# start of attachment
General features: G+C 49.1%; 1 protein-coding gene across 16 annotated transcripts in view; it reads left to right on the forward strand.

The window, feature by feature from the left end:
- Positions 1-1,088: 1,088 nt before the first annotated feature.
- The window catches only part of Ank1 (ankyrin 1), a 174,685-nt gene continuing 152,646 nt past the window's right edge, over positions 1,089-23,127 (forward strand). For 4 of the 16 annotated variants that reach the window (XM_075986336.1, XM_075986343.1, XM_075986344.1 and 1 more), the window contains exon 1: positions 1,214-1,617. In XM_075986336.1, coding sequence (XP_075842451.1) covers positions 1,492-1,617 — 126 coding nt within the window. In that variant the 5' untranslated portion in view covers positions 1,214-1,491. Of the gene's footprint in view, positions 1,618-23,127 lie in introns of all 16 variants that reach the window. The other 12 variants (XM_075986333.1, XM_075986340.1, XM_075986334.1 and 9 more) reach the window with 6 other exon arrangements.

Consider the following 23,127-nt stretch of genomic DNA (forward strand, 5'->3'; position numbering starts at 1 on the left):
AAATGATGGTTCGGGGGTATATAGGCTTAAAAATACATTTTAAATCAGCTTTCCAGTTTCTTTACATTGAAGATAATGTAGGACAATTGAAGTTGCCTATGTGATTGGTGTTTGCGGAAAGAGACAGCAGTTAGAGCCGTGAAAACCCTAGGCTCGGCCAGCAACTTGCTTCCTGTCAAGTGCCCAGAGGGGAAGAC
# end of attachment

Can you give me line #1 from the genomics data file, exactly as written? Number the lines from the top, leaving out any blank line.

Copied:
General features: G+C 49.1%; 1 protein-coding gene across 16 annotated transcripts in view; it reads left to right on the forward strand.